With the goal of tending to the mending weekly, I wanted something large enough to comfortably fit the mending we might accumulate over a week or two - but not 6 months' worth. I didn't want any excuses to let the mending go for long periods of time again! But I also didn't want something small enough that it would overflow and make me feel overwhelmed if I let things go for a few weeks - like over the holidays for example. As you choose your basket or container, making sure it's a size that comfortably holds your mending for at least a few weeks seems like a pretty good rule of thumb.
2. Needles in various sizes, including a good darning needle
Having a few good needles in all sizes makes it so you can handle any job, from fixing lace on a doll's dress, to the elbows of your Carhartt barn jacket. The darning needle is so you can mend heavier knitted items, like sweaters and boot socks.
3. Multi-purpose thread in a few colors (at least black and cream)
Most of my mending is pretty utilitarian, and I don't mind terribly if it's possible to see some contrasting stitching. So I keep only a handful of full-sized thread spools right in my basket - black, white, and a cream color. If you prefer to make sure the stitches in your repairs always blend in nicely though, a little kit of thread that contains smaller spools in every major color can be the perfect thing to keep in a mending basket.
4. A spool of heavy carpet thread
I find myself needing to mend rugs or bath mats nearly as often as clothing, and using appropriately heavy thread makes a huge difference in how long my repair lasts. Either black or cream will almost always suffice for my rugs, so those are the colors I keep in my basket. This kind of thread is perfect for this type of repairs.
5. Darning yarn
If you were to look in my mending basket, most weeks you'd find at least one wool sock with a holey ankle or toe, and often a sweater with a hole in the arm, or unraveled spot at the wrist. I'm really tough on the sweaters I wear for carrying wood and doing homestead chores.
While regular thread can sort of suffice in a pinch (at least to stop the area from unraveling), for a good and sturdy mend, you'll want wool darning yarn. Here's the type of darning yarn I like to work with for darning wool socks and sweaters.
6. A good pair of scissors
A strong, sharp pair of scissors is important. While they might most frequently be used only for snipping thread, you'll probably also find yourself eventually trimming heavy patches for worn-out jeans, or doing other heavy cutting with them. It's really helpful to have a good all-purpose pair of scissors that can stand up to just about any use. (In addition to the cute thread scissors in the photo below, I keep a strong all-purpose pair like this.)
7. A button stash
I've started keeping my button tin right in my sewing basket. We rarely buy new clothes, but when we do, any extra buttons that come with them go right in the tin. I also save the buttons from any clothes that have been worn out, and relegated to the rag baskets. While I might not always have a perfect match for a missing button, I've always got one that will do the job just fine.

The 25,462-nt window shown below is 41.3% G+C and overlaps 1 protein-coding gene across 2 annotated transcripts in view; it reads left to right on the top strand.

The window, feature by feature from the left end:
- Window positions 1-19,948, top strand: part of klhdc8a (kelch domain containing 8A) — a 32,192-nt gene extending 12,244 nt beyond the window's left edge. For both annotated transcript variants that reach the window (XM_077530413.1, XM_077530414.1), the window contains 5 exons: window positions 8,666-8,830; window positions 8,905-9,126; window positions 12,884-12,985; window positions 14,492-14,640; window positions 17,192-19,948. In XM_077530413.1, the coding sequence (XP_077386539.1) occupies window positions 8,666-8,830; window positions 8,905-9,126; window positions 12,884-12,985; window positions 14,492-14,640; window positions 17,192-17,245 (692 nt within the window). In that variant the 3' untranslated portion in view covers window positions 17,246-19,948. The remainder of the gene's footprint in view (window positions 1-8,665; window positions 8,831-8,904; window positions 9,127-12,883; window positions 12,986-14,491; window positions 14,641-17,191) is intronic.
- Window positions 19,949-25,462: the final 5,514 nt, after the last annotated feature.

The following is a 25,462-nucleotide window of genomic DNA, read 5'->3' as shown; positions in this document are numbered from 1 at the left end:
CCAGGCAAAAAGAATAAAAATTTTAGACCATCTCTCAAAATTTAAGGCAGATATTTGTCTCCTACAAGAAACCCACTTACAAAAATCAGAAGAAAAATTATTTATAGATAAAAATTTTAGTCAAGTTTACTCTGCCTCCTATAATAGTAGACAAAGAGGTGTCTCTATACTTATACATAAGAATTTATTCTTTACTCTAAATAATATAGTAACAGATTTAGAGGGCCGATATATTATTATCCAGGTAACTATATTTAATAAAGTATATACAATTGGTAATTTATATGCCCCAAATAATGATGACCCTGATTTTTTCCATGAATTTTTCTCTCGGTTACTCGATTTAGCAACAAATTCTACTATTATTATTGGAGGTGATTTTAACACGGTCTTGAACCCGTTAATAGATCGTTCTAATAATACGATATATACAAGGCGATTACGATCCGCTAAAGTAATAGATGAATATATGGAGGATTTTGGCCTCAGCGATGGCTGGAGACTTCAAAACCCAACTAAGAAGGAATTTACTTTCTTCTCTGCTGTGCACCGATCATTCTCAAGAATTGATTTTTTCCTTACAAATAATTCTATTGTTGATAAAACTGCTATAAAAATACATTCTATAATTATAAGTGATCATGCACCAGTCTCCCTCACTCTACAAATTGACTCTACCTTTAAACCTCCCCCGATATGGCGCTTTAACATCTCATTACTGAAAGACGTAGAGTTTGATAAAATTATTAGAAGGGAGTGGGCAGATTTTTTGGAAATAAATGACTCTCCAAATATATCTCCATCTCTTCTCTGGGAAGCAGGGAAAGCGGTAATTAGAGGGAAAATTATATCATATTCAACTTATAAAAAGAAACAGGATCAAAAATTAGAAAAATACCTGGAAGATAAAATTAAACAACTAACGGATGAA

8. Straight pins
Straight pins are a must for any hemming, and can really come in handy for holding patches in place while they're being sewn on.
9. Safety pins
Safety pins are helpful if you find yourself needing to jury-rig a repair as you're headed out the door, and don't have time for a proper mending job.
10. Measuring tape or ruler
This isn't an oft-used item in my sewing kit, because honestly I enjoy hemming about as much as I enjoy folding fitted sheets. But - sometimes hemming needs to be done, and a measuring tape or ruler makes it much easier to do a decent job.
Patches are a pretty high-priority item in my mending kit, since my kids and I are really tough on our clothes and often end up with holes or worn spots that need a patch. While they do make iron-on patches which are incredibly easy to use, I personally don't like the feel or durability of them. For most patching jobs, I like using scraps of well-felted wool to patch holes. They hold up SO well to heavy use, and are easy to sew on. I find they even serve well for patching children's pants, and my lighter-weight jeans. For patching heavier jeans, I like keeping a few pieces of sturdy denim from an old pair of jeans on hand.
12. Fabric pencil or marker of some kind
This can be very handy for marking button locations, if you need to replace one. It's also helpful for those dreaded hemming jobs.
That's the list of what's in my mending basket these days, and I'm thankful to have a working system that's serving my family better than the old heap in a corner. I'd love to hear about your mending basket! Are there any "unlikely heroes" among your mending supplies that you just love having on hand? Tell us about it in the comments!
Need some mending inspiration? Check out this gallery of really creative mending jobs that I've gathered on my "Creative Mending" board on Pinterest! It'll make you want to get out your needle and thread and immediately go find something holey to fix!
Anna Chesley is a freelance writer living a homestead lifestyle, with a special love for family travel, old books, vintage skills, and seaside living. In addition to founding Salt In My Coffee, she runs the website, New England Family Life, as well as The 1800's Housewife, a website devoted to re-creating authentic 1800's recipes.